NXT Earns Supremacy at Survivor Series

NXT won four matches at WWE's annual battle of brands ...

NXT Earns Supremacy at Survivor Series

WWE is worried about All Elite Wrestling.

If nothing else, that was proved last night when WWE ran its annual Survivor Series show in Chicago. 

AEW debuted last month on TNT and WWE, upon hearing the announcement, would move  NXT to the USA Network a short time later, programming the show head-to-head against AEW’s Dynamite program.

Last night at Survivor Series, WWE matched up RAWSmackDown and NXT talent against each other. It’s their yearly battle for “brand supremacy,” which is a dumb premise, but last night it was an eye-opening revelation.

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NXT won the night, winning four matches. SmackDown won just two and Raw pulled up the caboose, winning just one match.

NXT looked like a star-studded roster, with wins over engrained WWE stars. Was this WWE’s attempt to build up the NXT roster as being on a level playing field with the main-roster talent? It sure felt like it.

That’s quite clever on WWE’s. They’re in a war on Wednesday nights, and until this past week — ironically when RAW and SmackDown talent were on the show — WWE was losing that war. 

Building up the NXT roster to be equivalent to the main-roster talent is necessary for the war against AEW. The byproduct of that, however, is that it could come across as WWE defining down its main-roster talent. That shouldn’t be too much of a concern with the way WWE executed the NXT wins at Survivor Series, but it’s an issue that could persist if the angle continues onto this week’s television shows.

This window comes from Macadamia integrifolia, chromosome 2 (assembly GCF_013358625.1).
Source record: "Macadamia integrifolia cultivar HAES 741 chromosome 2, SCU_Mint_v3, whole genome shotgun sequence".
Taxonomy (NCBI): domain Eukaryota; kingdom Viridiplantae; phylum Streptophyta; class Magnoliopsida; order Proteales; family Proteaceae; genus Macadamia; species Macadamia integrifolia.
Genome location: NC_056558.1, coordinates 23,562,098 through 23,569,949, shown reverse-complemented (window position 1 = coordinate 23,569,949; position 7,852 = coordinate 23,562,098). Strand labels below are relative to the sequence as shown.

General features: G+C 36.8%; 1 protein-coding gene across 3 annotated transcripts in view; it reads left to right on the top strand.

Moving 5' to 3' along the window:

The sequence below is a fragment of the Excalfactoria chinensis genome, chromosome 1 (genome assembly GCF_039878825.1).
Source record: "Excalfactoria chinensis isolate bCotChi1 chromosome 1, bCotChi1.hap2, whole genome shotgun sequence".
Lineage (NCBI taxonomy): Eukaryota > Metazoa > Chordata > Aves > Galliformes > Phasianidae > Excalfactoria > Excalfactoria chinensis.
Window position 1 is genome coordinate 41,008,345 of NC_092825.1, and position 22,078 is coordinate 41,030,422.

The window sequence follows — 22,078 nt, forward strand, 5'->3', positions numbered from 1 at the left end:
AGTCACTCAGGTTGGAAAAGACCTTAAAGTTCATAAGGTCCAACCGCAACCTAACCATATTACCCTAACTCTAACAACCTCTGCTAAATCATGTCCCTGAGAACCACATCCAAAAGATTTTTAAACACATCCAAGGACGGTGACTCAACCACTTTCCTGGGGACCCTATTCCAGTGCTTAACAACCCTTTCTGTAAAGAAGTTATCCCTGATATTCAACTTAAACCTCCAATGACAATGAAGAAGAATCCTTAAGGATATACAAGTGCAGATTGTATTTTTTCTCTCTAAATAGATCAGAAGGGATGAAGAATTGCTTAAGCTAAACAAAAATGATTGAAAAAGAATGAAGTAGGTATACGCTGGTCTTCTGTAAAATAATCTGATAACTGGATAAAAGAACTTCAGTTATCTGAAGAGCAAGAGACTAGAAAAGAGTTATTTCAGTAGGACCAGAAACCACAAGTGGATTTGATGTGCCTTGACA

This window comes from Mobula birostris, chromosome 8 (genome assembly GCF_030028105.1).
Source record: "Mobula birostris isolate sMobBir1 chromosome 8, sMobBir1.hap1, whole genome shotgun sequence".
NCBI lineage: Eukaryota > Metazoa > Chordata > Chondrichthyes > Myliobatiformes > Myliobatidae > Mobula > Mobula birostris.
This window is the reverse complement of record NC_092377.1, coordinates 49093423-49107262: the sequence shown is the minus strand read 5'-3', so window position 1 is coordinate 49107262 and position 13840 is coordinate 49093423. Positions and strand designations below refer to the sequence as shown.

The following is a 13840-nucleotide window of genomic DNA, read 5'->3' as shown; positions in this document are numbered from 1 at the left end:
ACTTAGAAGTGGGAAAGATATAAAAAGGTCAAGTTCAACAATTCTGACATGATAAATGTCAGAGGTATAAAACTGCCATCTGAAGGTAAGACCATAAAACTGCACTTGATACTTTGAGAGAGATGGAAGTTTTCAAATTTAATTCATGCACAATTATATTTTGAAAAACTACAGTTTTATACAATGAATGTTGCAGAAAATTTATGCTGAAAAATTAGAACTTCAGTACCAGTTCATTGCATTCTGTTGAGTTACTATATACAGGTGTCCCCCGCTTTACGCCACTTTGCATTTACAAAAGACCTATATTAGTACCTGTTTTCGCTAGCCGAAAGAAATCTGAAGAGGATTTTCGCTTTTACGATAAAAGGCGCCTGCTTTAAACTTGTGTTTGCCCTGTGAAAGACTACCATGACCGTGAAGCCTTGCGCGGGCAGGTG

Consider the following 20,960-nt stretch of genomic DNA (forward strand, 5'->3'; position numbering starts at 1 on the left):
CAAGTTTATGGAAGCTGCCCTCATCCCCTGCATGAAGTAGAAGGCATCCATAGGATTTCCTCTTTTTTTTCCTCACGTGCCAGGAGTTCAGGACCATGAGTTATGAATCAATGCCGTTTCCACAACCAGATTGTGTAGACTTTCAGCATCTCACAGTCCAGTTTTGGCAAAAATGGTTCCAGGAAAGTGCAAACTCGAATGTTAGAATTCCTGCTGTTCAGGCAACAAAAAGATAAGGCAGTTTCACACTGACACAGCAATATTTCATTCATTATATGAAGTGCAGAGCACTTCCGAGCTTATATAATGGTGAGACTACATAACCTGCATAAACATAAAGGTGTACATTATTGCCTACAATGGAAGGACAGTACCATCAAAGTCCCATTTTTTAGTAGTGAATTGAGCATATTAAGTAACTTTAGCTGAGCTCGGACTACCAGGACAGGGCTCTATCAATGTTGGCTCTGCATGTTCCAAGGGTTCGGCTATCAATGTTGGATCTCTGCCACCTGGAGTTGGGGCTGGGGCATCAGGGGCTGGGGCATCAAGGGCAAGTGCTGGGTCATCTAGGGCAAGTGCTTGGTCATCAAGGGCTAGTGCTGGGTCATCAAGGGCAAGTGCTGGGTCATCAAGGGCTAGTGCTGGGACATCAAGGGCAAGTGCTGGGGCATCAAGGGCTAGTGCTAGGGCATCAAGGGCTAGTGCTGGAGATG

Regardless, NXT didn’t look like the outcast last night. Instead, it looked like the place where the best wrestlers are competing. NXT wrestlers beat main-roster champions. They won elimination matches. They not only looked competitive, but they also looked superior. 

While that’s a step in the right direction for WWE’s battle against AEW, I’m not convinced that they can build up that roster with just one night of matches. It takes time. Hot-shotting NXT to some wins on one pay-per-view isn’t as impactful as good long-term roster building. 

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That’s WWE’s biggest challenge, though. Up until now, NXT was the third “developmental” brand, no matter how many times Triple H tried to say it was just a third “touring” brand. It was on WWE Network, not cable television, and its house shows were in smaller venues than typical WWE house shows. 

The hardcore NXT fans, who are probably the same fans who are fans of AEW, always looked at the NXT roster as a bigger deal than the main roster. Convincing those fans isn’t the problem. 

AEW has had challenges building a larger audience than its hardcore base, and WWE’s challenge is legitimizing the NXT roster to the same “casual” audience that AEW is trying to capture. 

Last night was a step towards that for WWE, but it can’t stop with just one show. When NXT wrestlers are “called up” to the WWE roster, they need to be treated like main-roster stars. They need wins.